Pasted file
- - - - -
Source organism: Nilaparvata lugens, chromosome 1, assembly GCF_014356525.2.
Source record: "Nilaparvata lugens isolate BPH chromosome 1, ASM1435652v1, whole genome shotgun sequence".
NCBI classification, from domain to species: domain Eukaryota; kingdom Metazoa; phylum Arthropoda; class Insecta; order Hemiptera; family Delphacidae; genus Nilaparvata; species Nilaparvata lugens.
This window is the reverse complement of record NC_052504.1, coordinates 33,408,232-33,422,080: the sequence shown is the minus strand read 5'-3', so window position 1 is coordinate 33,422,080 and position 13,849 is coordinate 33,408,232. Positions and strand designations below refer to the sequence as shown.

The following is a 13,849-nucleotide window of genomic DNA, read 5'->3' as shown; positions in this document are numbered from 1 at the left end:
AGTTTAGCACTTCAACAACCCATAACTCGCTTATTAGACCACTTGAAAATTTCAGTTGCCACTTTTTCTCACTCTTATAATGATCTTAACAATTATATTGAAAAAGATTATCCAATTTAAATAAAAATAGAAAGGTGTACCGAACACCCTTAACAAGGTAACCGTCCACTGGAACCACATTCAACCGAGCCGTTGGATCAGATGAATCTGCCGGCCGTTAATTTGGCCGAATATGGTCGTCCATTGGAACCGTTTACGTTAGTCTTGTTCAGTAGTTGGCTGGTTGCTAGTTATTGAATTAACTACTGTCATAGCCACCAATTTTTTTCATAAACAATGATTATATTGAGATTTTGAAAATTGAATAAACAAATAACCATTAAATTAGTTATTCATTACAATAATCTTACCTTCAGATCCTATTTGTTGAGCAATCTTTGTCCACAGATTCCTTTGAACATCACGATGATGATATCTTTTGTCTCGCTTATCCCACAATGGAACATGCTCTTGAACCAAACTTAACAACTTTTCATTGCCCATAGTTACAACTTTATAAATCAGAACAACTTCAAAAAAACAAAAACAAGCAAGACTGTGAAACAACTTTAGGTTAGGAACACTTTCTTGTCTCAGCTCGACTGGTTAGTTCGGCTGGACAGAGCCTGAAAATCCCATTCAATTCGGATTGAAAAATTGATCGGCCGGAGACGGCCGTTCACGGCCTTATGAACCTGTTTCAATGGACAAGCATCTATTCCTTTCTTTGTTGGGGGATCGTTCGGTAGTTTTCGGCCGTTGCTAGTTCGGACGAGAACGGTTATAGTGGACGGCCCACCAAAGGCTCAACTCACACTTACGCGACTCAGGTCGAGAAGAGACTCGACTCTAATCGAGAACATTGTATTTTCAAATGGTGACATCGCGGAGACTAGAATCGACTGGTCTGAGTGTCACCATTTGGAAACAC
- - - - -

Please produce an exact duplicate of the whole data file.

Source organism: Nilaparvata lugens, chromosome 1, assembly GCF_014356525.2.
Source record: "Nilaparvata lugens isolate BPH chromosome 1, ASM1435652v1, whole genome shotgun sequence".
NCBI classification, from domain to species: domain Eukaryota; kingdom Metazoa; phylum Arthropoda; class Insecta; order Hemiptera; family Delphacidae; genus Nilaparvata; species Nilaparvata lugens.
This window is the reverse complement of record NC_052504.1, coordinates 33,408,232-33,422,080: the sequence shown is the minus strand read 5'-3', so window position 1 is coordinate 33,422,080 and position 13,849 is coordinate 33,408,232. Positions and strand designations below refer to the sequence as shown.

The following is a 13,849-nucleotide window of genomic DNA, read 5'->3' as shown; positions in this document are numbered from 1 at the left end:
AGTTTAGCACTTCAACAACCCATAACTCGCTTATTAGACCACTTGAAAATTTCAGTTGCCACTTTTTCTCACTCTTATAATGATCTTAACAATTATATTGAAAAAGATTATCCAATTTAAATAAAAATAGAAAGGTGTACCGAACACCCTTAACAAGGTAACCGTCCACTGGAACCACATTCAACCGAGCCGTTGGATCAGATGAATCTGCCGGCCGTTAATTTGGCCGAATATGGTCGTCCATTGGAACCGTTTACGTTAGTCTTGTTCAGTAGTTGGCTGGTTGCTAGTTATTGAATTAACTACTGTCATAGCCACCAATTTTTTTCATAAACAATGATTATATTGAGATTTTGAAAATTGAATAAACAAATAACCATTAAATTAGTTATTCATTACAATAATCTTACCTTCAGATCCTATTTGTTGAGCAATCTTTGTCCACAGATTCCTTTGAACATCACGATGATGATATCTTTTGTCTCGCTTATCCCACAATGGAACATGCTCTTGAACCAAACTTAACAACTTTTCATTGCCCATAGTTACAACTTTATAAATCAGAACAACTTCAAAAAAACAAAAACAAGCAAGACTGTGAAACAACTTTAGGTTAGGAACACTTTCTTGTCTCAGCTCGACTGGTTAGTTCGGCTGGACAGAGCCTGAAAATCCCATTCAATTCGGATTGAAAAATTGATCGGCCGGAGACGGCCGTTCACGGCCTTATGAACCTGTTTCAATGGACAAGCATCTATTCCTTTCTTTGTTGGGGGATCGTTCGGTAGTTTTCGGCCGTTGCTAGTTCGGACGAGAACGGTTATAGTGGACGGCCCACCAAAGGCTCAACTCACACTTACGCGACTCAGGTCGAGAAGAGACTCGACTCTAATCGAGAACATTGTATTTTCAAATGGTGACATCGCGGAGACTAGAATCGACTGGTCTGAGTGTCACCATTTGGAAACAC